Mesoscale convective vortex

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A mesoscale convective vortex near Tsushima Island, revealing a distinct eye-like feature briefly.

A mesoscale convective vortex (MCV) is a low-pressure center (mesolow) within an mesoscale convective system (MCS) that pulls winds into a circling pattern, or vortex. With a core only 30 to 60 mi (48 to 97 km) wide and 1 to 3 mi (1.6 to 4.8 km) deep, an MCV is often overlooked in standard surface observations.[1] They have been most often been detected on radar and satellite, particularly with the higher resolution and sensitivity of WSR-88D, but with the advent of mesonets, these mesoscale features can also be detected in surface analysis. Yet an MCV can take on a life of its own, persisting for more than 12 hours after its parent MCS has dissipated. This orphaned MCV will sometimes then become the seed of the next thunderstorm outbreak. Their remnants will often lead to an "agitated area" of increased cumulus activity that can eventually become an area of thunderstorm formation and associated low-level boundaries left behind can themselves cause convergence and vorticity that can increase the level of organization and intensity of any storms that do form. An MCV that moves into tropical waters, such as the Gulf of Mexico, can serve as the nucleus for a tropical storm or hurricane. MCVs, like mesovortices, often cause an intensification of convective downburst winds and can lead to tornadogenesis.[1] One form of MCV is the "comma head" of a line echo wave pattern (LEWP).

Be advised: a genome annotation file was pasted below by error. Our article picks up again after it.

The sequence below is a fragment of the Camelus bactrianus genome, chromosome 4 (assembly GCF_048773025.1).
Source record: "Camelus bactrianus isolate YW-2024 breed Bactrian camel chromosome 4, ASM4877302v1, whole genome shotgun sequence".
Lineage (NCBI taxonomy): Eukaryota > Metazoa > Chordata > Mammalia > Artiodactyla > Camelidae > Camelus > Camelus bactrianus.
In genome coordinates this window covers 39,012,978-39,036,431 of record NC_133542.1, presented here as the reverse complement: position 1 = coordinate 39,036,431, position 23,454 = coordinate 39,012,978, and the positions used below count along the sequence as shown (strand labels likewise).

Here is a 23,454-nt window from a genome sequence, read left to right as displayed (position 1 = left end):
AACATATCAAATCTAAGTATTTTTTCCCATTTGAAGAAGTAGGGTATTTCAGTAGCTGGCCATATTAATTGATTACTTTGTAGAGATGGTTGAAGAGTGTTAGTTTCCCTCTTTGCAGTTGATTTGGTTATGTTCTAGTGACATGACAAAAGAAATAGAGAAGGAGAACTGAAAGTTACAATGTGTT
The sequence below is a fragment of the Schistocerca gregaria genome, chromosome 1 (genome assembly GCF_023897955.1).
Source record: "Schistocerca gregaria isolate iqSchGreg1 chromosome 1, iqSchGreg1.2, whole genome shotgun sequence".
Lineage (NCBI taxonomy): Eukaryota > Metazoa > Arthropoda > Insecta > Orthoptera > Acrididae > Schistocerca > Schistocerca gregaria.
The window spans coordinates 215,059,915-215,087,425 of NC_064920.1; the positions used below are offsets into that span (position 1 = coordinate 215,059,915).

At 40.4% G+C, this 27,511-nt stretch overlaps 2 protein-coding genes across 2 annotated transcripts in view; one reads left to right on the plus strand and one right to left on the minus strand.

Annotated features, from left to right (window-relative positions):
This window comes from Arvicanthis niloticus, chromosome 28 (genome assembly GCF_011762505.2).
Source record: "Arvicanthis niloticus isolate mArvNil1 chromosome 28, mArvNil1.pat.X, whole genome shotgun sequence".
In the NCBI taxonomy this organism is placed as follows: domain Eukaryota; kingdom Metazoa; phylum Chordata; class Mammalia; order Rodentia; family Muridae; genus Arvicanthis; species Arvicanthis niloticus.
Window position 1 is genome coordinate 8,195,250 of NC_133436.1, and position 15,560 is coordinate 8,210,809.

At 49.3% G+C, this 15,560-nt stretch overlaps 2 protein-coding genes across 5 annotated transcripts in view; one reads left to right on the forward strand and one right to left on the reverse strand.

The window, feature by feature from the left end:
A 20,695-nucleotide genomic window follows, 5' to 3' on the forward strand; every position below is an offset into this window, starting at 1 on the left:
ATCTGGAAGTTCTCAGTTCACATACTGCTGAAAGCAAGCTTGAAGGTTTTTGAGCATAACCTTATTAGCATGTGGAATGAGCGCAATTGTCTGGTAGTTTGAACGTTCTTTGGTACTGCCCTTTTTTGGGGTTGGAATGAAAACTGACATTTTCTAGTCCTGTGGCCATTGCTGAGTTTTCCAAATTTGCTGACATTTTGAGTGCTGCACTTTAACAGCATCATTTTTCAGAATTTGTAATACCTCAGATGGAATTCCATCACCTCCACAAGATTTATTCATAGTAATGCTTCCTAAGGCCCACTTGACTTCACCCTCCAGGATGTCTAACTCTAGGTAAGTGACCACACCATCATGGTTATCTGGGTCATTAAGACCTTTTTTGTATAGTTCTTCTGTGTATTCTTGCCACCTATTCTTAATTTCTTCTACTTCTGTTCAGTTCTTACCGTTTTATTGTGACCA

May 2009 Mid-Mississippi Valley MCV[edit]

On Friday, May 8, 2009, a major MCV controversially dubbed an "inland hurricane" by local media moved through southern Missouri, southern Illinois, western Kentucky, and southwestern Indiana, killing at least 6 and injuring dozens more. Damage estimates were in the hundreds of millions. Top speeds of 106 mph (171 km/h) were reported in Carbondale, Illinois.[2][3][4][5]

See also[edit]


  1. ^ a b WFO Paducah, KY. "Thunderstorm Types". Severe Weather 101. National Weather Service. Retrieved May 2, 2016. 
  2. ^ NSSL. "Updated: What was it that caused the May 8 windstorm?". National Weather Service. Retrieved May 2, 2016. 
  3. ^ CIMSS. "Radar loop". University of Wisconsin. Retrieved May 2, 2016. 
  4. ^ Eric Berger (May 10, 2009). "Midwest experiences an inland hurricane". Chron. Retrieved May 2, 2016. 
  5. ^ "Storms Cut Through Midwest, Killing 5". The New York Times. May 10, 2009. 

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